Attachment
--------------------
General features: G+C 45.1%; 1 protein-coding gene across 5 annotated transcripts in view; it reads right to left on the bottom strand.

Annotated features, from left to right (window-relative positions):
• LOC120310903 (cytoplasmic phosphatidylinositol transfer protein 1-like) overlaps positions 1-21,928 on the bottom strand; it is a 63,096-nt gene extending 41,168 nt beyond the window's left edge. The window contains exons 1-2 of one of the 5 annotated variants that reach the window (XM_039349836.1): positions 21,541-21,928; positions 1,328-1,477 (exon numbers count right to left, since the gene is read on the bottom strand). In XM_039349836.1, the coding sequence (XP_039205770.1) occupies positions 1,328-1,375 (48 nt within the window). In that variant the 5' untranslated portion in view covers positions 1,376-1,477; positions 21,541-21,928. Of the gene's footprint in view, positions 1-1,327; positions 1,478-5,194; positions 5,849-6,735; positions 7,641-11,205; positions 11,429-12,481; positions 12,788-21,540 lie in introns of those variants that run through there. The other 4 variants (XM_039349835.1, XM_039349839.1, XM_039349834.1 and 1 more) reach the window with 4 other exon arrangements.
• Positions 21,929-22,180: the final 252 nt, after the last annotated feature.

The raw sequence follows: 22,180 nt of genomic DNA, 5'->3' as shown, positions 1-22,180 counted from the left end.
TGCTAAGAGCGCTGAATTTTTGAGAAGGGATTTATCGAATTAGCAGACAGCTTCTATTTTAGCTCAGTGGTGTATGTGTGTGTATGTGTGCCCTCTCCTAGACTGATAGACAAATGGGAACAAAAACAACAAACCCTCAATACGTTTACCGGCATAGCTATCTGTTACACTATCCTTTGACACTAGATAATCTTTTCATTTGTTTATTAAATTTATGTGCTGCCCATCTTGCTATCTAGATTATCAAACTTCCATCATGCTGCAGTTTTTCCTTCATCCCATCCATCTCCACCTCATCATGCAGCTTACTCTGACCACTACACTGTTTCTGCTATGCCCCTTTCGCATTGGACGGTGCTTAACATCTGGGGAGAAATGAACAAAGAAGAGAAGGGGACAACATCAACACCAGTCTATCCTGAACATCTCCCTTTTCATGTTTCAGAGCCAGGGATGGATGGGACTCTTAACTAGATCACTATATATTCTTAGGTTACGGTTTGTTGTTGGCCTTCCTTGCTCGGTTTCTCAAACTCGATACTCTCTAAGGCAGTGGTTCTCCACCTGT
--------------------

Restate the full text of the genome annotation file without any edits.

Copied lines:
General features: G+C 45.1%; 1 protein-coding gene across 5 annotated transcripts in view; it reads right to left on the bottom strand.

Annotated features, from left to right (window-relative positions):
• LOC120310903 (cytoplasmic phosphatidylinositol transfer protein 1-like) overlaps positions 1-21,928 on the bottom strand; it is a 63,096-nt gene extending 41,168 nt beyond the window's left edge. The window contains exons 1-2 of one of the 5 annotated variants that reach the window (XM_039349836.1): positions 21,541-21,928; positions 1,328-1,477 (exon numbers count right to left, since the gene is read on the bottom strand). In XM_039349836.1, the coding sequence (XP_039205770.1) occupies positions 1,328-1,375 (48 nt within the window). In that variant the 5' untranslated portion in view covers positions 1,376-1,477; positions 21,541-21,928. Of the gene's footprint in view, positions 1-1,327; positions 1,478-5,194; positions 5,849-6,735; positions 7,641-11,205; positions 11,429-12,481; positions 12,788-21,540 lie in introns of those variants that run through there. The other 4 variants (XM_039349835.1, XM_039349839.1, XM_039349834.1 and 1 more) reach the window with 4 other exon arrangements.
• Positions 21,929-22,180: the final 252 nt, after the last annotated feature.

The raw sequence follows: 22,180 nt of genomic DNA, 5'->3' as shown, positions 1-22,180 counted from the left end.
TGCTAAGAGCGCTGAATTTTTGAGAAGGGATTTATCGAATTAGCAGACAGCTTCTATTTTAGCTCAGTGGTGTATGTGTGTGTATGTGTGCCCTCTCCTAGACTGATAGACAAATGGGAACAAAAACAACAAACCCTCAATACGTTTACCGGCATAGCTATCTGTTACACTATCCTTTGACACTAGATAATCTTTTCATTTGTTTATTAAATTTATGTGCTGCCCATCTTGCTATCTAGATTATCAAACTTCCATCATGCTGCAGTTTTTCCTTCATCCCATCCATCTCCACCTCATCATGCAGCTTACTCTGACCACTACACTGTTTCTGCTATGCCCCTTTCGCATTGGACGGTGCTTAACATCTGGGGAGAAATGAACAAAGAAGAGAAGGGGACAACATCAACACCAGTCTATCCTGAACATCTCCCTTTTCATGTTTCAGAGCCAGGGATGGATGGGACTCTTAACTAGATCACTATATATTCTTAGGTTACGGTTTGTTGTTGGCCTTCCTTGCTCGGTTTCTCAAACTCGATACTCTCTAAGGCAGTGGTTCTCCACCTGT